They often leave one or both arms uncovered while tying the sleeves around the waist, making it convenient for working. The Tibetan gown which is very big also serves as both mattress and quilt at night. Lamas wear the kasaya, a patchwork outer vestment of purplish red felt. They wrap their bodies with long pieces of cloth and wear aprons, tall boots and monks' hats.
Zamba, roasted qingko barley or pea meal mixe d with tea, is the staple food of Tibetan peasants. Tea with butter or milk is the favorite of all Tibetans. Buttered tea is made in a wooden tub. In pastoral areas, the staple foods are beef and mutton. They eat out of wooden bowls and with short-handled knives which they always carry with them. The Tibetans take five or six light meals a day and have a liking for qingko wine. Sour milk and cheese are also standard fare. In some areas, people also eat rice and noodles. Women in pastoral areas use butter as ointment to protect their skin. Lamas may eat meat.
People in the farming areas live in stone houses while those in pastoral areas camp in tents. The Tibetan house has a flat roof and many windows, being simple in structure and color. Of a distinctive national style, Tibetan houses are often built on elevated sunny sites facing the south.
In the monasteries, the main hall also serves as the prayer hall, with dagobas of different sizes built in front of the main entrance for burning pine and cypress twigs. There are numerous prayer wheels, which are to be turned clockwise in praying for happiness and hoping to avert disaster.
Communications were poor in the old days, with yaks and mules as the chief means of transport. Riding horses were reserved for the manorial lords, who decorated the saddles according to their ranks and positions. Cattle hide rafts, wooden boats and canoes hewed out of logs were used in water transportation. Suspension, cable and simple wooden bridges were seen occasionally.
In some big towns and monasteries, there were a few carpenters, blacksmiths, stone carvers and weavers. They, too, had to perform services and pay taxes to manorial lords and were looked down upon by other people.
Farmers used crude implements such as iron plough shares, hoes, sickles and rakes and wooden tools. Cultivation was extensive, with crop rotation and fallow. Weeding and manuring were done very rarely, resulting in low output. In livestock breeding areas, the tools were even more primitive. Herds were moved about with the seasons, and the herdsmen never laid aside fodder nor built sheds for the winter. Farmers and livestock breeders had no way of resisting natural calamities and pests, but praying to gods for protection. Natural disasters usually devastated large tracts of land and took heavy tolls of animals.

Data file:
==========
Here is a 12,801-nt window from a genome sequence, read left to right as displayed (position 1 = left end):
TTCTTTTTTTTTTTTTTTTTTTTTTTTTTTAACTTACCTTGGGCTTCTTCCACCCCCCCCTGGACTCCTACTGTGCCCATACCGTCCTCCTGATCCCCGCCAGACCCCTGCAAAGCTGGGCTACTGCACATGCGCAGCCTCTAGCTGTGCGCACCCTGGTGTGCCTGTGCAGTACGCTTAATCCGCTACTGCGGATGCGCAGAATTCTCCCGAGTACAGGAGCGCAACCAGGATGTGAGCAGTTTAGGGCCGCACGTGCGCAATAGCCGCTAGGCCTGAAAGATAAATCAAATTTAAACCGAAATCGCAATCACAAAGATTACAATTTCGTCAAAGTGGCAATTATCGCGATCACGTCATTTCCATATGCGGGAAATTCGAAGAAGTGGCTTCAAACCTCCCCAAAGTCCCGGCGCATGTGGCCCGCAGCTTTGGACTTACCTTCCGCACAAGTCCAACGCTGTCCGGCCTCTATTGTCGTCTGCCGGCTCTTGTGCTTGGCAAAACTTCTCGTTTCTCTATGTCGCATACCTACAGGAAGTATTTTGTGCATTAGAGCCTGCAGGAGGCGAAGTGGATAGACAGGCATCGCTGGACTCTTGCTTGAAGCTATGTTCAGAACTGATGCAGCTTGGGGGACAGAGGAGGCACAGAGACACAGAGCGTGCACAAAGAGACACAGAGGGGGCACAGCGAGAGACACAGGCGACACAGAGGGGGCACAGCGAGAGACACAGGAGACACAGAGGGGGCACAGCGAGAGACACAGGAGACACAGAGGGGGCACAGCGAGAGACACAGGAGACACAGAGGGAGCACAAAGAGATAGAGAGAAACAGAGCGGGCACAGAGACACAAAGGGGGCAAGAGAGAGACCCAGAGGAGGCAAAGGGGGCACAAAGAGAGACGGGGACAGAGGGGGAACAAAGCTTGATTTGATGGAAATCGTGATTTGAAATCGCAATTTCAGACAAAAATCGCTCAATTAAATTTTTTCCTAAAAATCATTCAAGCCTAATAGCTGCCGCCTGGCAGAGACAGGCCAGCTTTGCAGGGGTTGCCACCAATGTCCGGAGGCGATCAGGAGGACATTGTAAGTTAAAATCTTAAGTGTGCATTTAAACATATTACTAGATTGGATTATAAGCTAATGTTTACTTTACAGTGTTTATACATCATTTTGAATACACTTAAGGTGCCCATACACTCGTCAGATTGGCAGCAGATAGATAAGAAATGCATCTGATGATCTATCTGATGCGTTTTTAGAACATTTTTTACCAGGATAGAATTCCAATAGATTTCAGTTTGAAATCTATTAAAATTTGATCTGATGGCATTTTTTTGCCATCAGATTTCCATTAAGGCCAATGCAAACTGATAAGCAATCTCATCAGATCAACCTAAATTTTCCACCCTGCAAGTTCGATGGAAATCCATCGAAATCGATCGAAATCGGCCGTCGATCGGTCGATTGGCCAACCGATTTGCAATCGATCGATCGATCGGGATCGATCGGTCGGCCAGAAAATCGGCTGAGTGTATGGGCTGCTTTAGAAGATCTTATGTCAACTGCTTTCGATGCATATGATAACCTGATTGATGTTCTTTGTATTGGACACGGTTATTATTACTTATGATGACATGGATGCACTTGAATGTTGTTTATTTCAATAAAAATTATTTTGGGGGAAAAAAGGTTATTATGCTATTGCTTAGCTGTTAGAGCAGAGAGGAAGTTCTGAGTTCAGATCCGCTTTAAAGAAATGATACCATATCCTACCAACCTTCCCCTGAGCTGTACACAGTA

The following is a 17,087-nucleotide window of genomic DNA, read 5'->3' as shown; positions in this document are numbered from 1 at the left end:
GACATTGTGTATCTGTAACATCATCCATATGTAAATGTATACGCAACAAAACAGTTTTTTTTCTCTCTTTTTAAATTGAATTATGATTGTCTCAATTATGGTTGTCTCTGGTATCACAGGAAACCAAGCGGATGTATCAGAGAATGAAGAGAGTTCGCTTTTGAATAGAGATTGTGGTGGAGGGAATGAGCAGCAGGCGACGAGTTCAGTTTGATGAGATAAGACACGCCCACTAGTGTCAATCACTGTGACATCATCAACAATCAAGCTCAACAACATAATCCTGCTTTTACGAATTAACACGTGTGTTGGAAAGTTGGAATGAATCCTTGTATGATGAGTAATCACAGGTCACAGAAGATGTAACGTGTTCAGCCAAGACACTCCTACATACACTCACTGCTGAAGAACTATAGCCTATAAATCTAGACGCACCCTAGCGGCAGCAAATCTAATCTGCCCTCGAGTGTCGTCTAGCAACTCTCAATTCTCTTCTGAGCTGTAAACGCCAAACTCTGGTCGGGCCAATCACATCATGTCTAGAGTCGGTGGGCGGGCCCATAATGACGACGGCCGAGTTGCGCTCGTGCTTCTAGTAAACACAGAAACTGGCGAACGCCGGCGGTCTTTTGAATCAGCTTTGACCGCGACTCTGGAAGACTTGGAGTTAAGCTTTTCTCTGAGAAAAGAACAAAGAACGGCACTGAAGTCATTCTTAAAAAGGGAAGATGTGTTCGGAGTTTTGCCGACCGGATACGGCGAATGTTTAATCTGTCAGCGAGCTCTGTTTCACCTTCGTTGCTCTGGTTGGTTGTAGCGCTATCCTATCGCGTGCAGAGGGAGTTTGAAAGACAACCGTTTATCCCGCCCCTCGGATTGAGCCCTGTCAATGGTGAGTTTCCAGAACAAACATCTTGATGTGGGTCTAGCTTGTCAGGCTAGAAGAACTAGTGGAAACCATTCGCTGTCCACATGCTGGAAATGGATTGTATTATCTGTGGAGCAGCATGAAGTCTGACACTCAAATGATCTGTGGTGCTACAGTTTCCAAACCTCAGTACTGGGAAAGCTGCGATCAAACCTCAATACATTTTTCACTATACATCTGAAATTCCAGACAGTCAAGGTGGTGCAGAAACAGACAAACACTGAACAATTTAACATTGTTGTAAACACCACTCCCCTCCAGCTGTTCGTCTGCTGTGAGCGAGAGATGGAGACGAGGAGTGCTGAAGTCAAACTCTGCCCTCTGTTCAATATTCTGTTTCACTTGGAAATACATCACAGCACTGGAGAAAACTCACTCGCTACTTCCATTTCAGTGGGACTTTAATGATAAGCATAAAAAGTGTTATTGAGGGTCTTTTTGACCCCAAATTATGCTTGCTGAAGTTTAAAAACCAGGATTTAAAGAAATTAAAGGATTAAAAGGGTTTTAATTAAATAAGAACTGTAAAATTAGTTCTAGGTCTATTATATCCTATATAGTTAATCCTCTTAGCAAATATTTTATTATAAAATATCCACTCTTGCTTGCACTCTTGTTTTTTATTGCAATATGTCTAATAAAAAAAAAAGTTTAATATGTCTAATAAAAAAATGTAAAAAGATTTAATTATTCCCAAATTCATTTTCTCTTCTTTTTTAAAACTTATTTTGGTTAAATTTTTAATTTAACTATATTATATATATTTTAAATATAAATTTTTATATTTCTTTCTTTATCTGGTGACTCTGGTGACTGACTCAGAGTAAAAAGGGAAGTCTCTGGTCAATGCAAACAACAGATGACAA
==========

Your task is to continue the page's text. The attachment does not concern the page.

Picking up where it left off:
The Tibetan family is male-centered and marriage is a strictly inner-class affair. Marriage relationships vary from place to place. In some areas, cousins on the male line are forbidden to marry while cousins on the female line who are several times removed are allowed to marry each other. In other areas, cousins on the male line who are several times removed may marry each other, with no restrictions on intermarriages between relatives on the female line.
Monogamy is the principal form of marriage. There is no inhibition on social intercourse between young men and women before marriage.
The husband controls and inherits the property of the family and the wife is subordinate to the husband, even if he is married into a woman's family. The proportion of polygamy is small. Marriages between serfs had to be approved by their manorial lords. When serfs on different manors got married, one party had to pay a certain amount of ransom to the manorial lord of the other party or the manorial lord of one party had to give a serf to the other lord as compensation. Without the permission of their manorial lords, the serfs could not get married all their lives.
The commandments of the yellow sect Lama, which holds a predominant position in Lamaism, forbid the monks to marry. Monks belonging to the other sects are free to marry and the weddings are held at religious services in their lamaseries.
The most common form of burial in Tibet is sky burial, called Jator, meaning "feeding the birds." The bodies are taken to the Jator site in the mountains and fed to vultures. Upon the death of a reincarnate living Buddha, a grand ceremony is held. Having been embalmed with spices and antiseptics, the body is wrapped in five-colored silk, and enshrined in a dagoba. The bodies of ordinary living Buddhas and higher lamas are usually cremated after being rubbed with butter, and the ashes are kept in a designated place as the last dedication to the monastery. But cremation is forbidden in the harvest season. All these forms of burial indicate that the deceased have gone to the next world.
In the old days, ceremonies and religious rites were held for weddings, burials or births in the homes of manorial lords. For the serfs, however, these meant nothing but extra services. Women had to give births outside their houses and women serfs had to work only a few days after delivery. Lack of proper medical care and nutrition resulted in a very high infant mortality rate.
The strict social caste system was manifested even in the use of language. The Tibetan language has three major forms of expression: the most respectful, the respectful and the everyday speech, to be used respectively to one's superiors, one's peers and one's inferiors.
The social distinctions were also reflected in people's dresses, houses, horses and Hadas – silk scarves presented on all social occasions to show respect.
Lamaism belongs to the Mahayana School of Buddhism, which was introduced into Tibet in the seventh century and developed into Lamaism by assimilating some of the beliefs and rites of the local religion called "Bon." Lamaism is divided into many different sects, each claiming to be the orthodox. Apart from the Red sect, all the others, including the White sect, the Sakya sect and the Yellow sect, established at different times local regimes that integrated political and religious powers.